An on-call management system streamlines the process of adding members of the SRE team into after-hours or weekend call schedules, assigning them equitable responsibility for managing alerts outside of traditional work hours or on holidays.
In some cases, an organisation might designate on-call SREs around the clock. In our case, we have a team of application monitoring and technical engineers available before working hours, during working hours and late nights, who are the first touch when issues arise, i.e. we use on-call schedules to make sure that someone's always there to respond to major bugs, capacity issues, or product downtime.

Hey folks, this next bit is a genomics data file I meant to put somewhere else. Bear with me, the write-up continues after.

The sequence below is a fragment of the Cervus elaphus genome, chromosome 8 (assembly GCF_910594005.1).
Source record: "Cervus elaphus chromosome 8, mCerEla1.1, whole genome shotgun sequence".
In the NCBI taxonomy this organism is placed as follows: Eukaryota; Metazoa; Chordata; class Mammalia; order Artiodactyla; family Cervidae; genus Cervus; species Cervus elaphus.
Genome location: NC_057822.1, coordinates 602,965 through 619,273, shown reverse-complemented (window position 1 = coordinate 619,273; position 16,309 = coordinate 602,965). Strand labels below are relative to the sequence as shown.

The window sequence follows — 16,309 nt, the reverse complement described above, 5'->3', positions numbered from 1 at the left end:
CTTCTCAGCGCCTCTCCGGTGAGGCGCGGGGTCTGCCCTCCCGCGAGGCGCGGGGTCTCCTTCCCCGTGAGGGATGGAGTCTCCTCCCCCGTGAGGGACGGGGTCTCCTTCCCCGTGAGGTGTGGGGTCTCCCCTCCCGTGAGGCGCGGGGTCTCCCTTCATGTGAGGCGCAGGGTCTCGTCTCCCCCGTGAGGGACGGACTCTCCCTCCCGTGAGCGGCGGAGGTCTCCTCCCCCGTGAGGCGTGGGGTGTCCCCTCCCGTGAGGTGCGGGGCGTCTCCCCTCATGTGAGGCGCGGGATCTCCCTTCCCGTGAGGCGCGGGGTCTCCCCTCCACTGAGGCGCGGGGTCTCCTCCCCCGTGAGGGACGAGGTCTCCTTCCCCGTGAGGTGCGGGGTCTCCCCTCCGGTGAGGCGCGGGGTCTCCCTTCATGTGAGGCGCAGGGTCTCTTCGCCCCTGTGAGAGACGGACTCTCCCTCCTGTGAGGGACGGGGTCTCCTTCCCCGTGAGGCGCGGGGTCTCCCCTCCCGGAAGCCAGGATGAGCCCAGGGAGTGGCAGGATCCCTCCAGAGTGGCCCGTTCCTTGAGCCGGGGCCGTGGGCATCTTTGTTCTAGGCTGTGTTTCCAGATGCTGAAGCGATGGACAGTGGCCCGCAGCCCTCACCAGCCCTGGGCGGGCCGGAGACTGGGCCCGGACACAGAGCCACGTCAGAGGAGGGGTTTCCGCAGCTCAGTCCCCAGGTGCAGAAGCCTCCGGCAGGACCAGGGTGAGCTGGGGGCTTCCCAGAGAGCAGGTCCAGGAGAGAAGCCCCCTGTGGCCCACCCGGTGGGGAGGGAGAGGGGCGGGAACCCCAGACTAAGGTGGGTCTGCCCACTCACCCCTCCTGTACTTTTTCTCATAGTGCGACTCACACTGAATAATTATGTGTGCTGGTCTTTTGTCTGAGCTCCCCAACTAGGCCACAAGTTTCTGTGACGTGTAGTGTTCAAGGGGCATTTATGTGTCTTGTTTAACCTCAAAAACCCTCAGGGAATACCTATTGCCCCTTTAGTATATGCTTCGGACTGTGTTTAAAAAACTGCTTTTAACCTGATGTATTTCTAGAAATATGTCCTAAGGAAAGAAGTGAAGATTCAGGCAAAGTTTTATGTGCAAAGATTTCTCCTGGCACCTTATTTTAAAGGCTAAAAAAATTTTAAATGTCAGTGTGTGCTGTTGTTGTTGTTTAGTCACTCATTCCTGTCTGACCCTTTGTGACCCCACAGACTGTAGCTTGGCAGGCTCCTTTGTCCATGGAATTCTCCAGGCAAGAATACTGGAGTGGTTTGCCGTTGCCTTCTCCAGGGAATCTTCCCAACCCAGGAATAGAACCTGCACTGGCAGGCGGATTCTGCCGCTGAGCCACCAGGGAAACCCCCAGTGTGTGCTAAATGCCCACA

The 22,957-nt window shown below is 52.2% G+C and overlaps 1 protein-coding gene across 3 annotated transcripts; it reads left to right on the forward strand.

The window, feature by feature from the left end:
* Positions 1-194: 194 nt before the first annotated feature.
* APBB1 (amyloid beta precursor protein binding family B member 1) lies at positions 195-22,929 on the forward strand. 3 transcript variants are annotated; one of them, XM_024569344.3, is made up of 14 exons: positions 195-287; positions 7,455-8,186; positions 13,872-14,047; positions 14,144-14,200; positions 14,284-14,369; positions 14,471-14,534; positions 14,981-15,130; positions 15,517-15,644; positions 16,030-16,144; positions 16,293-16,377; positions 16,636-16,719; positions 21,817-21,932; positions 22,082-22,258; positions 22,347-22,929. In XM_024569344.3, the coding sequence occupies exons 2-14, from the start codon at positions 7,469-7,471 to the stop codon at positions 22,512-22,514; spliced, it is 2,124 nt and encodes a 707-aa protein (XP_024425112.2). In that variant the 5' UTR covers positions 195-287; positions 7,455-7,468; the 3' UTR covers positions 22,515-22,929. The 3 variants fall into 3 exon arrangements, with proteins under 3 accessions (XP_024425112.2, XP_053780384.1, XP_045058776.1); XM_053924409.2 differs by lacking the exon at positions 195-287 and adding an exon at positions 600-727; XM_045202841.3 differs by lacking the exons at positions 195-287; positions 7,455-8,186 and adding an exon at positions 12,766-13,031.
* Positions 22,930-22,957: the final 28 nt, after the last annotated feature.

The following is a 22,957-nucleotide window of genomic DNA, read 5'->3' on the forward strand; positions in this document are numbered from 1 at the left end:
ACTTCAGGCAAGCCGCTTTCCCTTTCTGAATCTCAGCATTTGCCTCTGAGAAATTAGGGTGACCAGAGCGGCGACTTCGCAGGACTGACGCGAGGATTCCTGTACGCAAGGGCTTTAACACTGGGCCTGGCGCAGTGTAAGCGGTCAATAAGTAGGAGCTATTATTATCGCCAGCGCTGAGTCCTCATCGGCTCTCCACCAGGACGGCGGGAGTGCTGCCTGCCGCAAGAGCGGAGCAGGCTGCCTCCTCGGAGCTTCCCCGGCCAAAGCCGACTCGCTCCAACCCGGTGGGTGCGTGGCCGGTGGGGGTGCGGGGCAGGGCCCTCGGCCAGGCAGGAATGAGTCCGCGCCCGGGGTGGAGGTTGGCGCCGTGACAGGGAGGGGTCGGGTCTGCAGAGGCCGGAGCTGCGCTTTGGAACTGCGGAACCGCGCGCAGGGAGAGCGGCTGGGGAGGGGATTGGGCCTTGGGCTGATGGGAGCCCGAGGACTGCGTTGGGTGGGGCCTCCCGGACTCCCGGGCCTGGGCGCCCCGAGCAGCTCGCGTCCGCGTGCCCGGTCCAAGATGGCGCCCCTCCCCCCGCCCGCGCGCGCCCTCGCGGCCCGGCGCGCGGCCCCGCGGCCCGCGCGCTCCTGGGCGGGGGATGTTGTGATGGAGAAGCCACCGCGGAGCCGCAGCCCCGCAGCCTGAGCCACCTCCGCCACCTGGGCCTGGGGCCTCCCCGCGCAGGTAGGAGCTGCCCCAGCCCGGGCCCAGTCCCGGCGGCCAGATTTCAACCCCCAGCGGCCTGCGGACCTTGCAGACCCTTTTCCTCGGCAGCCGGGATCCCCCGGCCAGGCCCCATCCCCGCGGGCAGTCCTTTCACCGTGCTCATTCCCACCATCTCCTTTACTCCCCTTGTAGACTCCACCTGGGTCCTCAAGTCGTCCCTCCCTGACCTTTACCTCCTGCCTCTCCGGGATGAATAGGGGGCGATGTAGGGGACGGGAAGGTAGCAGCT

If they can't fix the problem on their own, they're also responsible for escalating the issue. For SRE teams like ours, who run services for which customers expect 24/7/365, 99.999% uptime and availability, the on-call SRE has multiple duties:
Protecting production systems: The SRE on call is a guardian to all production services they are required to support.
Responding to emergencies within acceptable time: we have automated monitoring and alerting solutions that also empower our SREs to respond immediately to any interruptions to service availability.
Involving team members and escalating issues: The on-call SRE is responsible for identifying and calling in the right team members to address specific problems.
Tackling non-emergent issues: we have secondary on-call engineers scheduled to handle non-emergencies.
Having an on-call system ensures that you’re able to detect problems at off-hours, and this is especially important for financial services. Having a remote SRE team also increases our efficiency. We’re available round the clock to attend to issues and are able to gather on a call and fix issues, no matter where we are.